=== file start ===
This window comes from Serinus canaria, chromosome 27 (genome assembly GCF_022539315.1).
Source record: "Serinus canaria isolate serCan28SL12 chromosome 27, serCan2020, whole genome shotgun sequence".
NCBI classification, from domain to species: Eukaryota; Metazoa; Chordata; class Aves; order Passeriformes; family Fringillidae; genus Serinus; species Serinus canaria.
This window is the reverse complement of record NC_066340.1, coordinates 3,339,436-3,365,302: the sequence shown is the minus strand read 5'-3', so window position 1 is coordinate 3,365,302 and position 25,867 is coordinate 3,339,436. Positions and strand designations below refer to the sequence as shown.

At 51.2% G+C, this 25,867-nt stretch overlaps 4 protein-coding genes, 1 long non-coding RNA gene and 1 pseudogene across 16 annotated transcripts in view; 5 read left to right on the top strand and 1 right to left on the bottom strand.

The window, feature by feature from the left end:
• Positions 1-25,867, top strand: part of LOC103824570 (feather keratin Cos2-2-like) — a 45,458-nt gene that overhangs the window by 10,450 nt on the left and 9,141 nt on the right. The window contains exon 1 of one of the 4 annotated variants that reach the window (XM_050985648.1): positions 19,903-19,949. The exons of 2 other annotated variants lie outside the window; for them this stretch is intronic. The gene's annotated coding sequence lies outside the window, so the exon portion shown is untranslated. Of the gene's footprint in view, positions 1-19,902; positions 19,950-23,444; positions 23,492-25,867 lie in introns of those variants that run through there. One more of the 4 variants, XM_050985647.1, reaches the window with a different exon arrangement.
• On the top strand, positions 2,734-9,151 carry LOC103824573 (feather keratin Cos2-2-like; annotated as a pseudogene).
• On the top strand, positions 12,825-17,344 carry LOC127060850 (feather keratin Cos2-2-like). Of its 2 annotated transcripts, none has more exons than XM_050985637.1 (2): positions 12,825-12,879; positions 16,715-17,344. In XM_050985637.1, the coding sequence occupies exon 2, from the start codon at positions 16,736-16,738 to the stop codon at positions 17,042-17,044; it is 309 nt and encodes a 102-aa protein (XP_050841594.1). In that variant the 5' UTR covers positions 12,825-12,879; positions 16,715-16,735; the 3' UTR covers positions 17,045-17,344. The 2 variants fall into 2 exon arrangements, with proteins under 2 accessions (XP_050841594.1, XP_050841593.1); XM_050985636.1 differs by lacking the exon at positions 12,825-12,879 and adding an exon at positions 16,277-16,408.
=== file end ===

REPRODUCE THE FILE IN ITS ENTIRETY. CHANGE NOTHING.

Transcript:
This window comes from Serinus canaria, chromosome 27 (genome assembly GCF_022539315.1).
Source record: "Serinus canaria isolate serCan28SL12 chromosome 27, serCan2020, whole genome shotgun sequence".
NCBI classification, from domain to species: Eukaryota; Metazoa; Chordata; class Aves; order Passeriformes; family Fringillidae; genus Serinus; species Serinus canaria.
This window is the reverse complement of record NC_066340.1, coordinates 3,339,436-3,365,302: the sequence shown is the minus strand read 5'-3', so window position 1 is coordinate 3,365,302 and position 25,867 is coordinate 3,339,436. Positions and strand designations below refer to the sequence as shown.

At 51.2% G+C, this 25,867-nt stretch overlaps 4 protein-coding genes, 1 long non-coding RNA gene and 1 pseudogene across 16 annotated transcripts in view; 5 read left to right on the top strand and 1 right to left on the bottom strand.

The window, feature by feature from the left end:
• Positions 1-25,867, top strand: part of LOC103824570 (feather keratin Cos2-2-like) — a 45,458-nt gene that overhangs the window by 10,450 nt on the left and 9,141 nt on the right. The window contains exon 1 of one of the 4 annotated variants that reach the window (XM_050985648.1): positions 19,903-19,949. The exons of 2 other annotated variants lie outside the window; for them this stretch is intronic. The gene's annotated coding sequence lies outside the window, so the exon portion shown is untranslated. Of the gene's footprint in view, positions 1-19,902; positions 19,950-23,444; positions 23,492-25,867 lie in introns of those variants that run through there. One more of the 4 variants, XM_050985647.1, reaches the window with a different exon arrangement.
• On the top strand, positions 2,734-9,151 carry LOC103824573 (feather keratin Cos2-2-like; annotated as a pseudogene).
• On the top strand, positions 12,825-17,344 carry LOC127060850 (feather keratin Cos2-2-like). Of its 2 annotated transcripts, none has more exons than XM_050985637.1 (2): positions 12,825-12,879; positions 16,715-17,344. In XM_050985637.1, the coding sequence occupies exon 2, from the start codon at positions 16,736-16,738 to the stop codon at positions 17,042-17,044; it is 309 nt and encodes a 102-aa protein (XP_050841594.1). In that variant the 5' UTR covers positions 12,825-12,879; positions 16,715-16,735; the 3' UTR covers positions 17,045-17,344. The 2 variants fall into 2 exon arrangements, with proteins under 2 accessions (XP_050841594.1, XP_050841593.1); XM_050985636.1 differs by lacking the exon at positions 12,825-12,879 and adding an exon at positions 16,277-16,408.